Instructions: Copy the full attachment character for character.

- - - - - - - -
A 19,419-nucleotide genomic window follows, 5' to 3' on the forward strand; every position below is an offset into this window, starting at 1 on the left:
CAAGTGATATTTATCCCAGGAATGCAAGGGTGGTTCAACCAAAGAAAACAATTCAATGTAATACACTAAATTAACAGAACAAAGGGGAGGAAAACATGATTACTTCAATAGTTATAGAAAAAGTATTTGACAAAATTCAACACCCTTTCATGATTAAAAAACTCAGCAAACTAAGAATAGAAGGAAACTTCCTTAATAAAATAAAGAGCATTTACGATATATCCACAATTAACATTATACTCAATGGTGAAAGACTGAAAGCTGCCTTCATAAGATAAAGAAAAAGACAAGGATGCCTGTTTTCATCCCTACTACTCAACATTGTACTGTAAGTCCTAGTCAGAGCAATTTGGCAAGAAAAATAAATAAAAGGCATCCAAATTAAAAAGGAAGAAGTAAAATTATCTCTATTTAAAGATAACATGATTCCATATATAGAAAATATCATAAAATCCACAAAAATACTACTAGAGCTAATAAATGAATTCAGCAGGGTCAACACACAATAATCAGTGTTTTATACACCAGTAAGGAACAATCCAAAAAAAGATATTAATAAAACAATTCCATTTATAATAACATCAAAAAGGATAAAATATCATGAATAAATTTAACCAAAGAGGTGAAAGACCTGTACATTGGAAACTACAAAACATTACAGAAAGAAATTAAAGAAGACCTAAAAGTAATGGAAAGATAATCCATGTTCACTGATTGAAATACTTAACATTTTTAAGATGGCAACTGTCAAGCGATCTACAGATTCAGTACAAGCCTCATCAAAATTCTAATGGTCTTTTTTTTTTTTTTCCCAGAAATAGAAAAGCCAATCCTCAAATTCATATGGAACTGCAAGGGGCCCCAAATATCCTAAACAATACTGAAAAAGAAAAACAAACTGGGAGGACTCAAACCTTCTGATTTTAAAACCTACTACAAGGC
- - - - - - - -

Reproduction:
A 19,419-nucleotide genomic window follows, 5' to 3' on the forward strand; every position below is an offset into this window, starting at 1 on the left:
CAAGTGATATTTATCCCAGGAATGCAAGGGTGGTTCAACCAAAGAAAACAATTCAATGTAATACACTAAATTAACAGAACAAAGGGGAGGAAAACATGATTACTTCAATAGTTATAGAAAAAGTATTTGACAAAATTCAACACCCTTTCATGATTAAAAAACTCAGCAAACTAAGAATAGAAGGAAACTTCCTTAATAAAATAAAGAGCATTTACGATATATCCACAATTAACATTATACTCAATGGTGAAAGACTGAAAGCTGCCTTCATAAGATAAAGAAAAAGACAAGGATGCCTGTTTTCATCCCTACTACTCAACATTGTACTGTAAGTCCTAGTCAGAGCAATTTGGCAAGAAAAATAAATAAAAGGCATCCAAATTAAAAAGGAAGAAGTAAAATTATCTCTATTTAAAGATAACATGATTCCATATATAGAAAATATCATAAAATCCACAAAAATACTACTAGAGCTAATAAATGAATTCAGCAGGGTCAACACACAATAATCAGTGTTTTATACACCAGTAAGGAACAATCCAAAAAAAGATATTAATAAAACAATTCCATTTATAATAACATCAAAAAGGATAAAATATCATGAATAAATTTAACCAAAGAGGTGAAAGACCTGTACATTGGAAACTACAAAACATTACAGAAAGAAATTAAAGAAGACCTAAAAGTAATGGAAAGATAATCCATGTTCACTGATTGAAATACTTAACATTTTTAAGATGGCAACTGTCAAGCGATCTACAGATTCAGTACAAGCCTCATCAAAATTCTAATGGTCTTTTTTTTTTTTTTCCCAGAAATAGAAAAGCCAATCCTCAAATTCATATGGAACTGCAAGGGGCCCCAAATATCCTAAACAATACTGAAAAAGAAAAACAAACTGGGAGGACTCAAACCTTCTGATTTTAAAACCTACTACAAGGC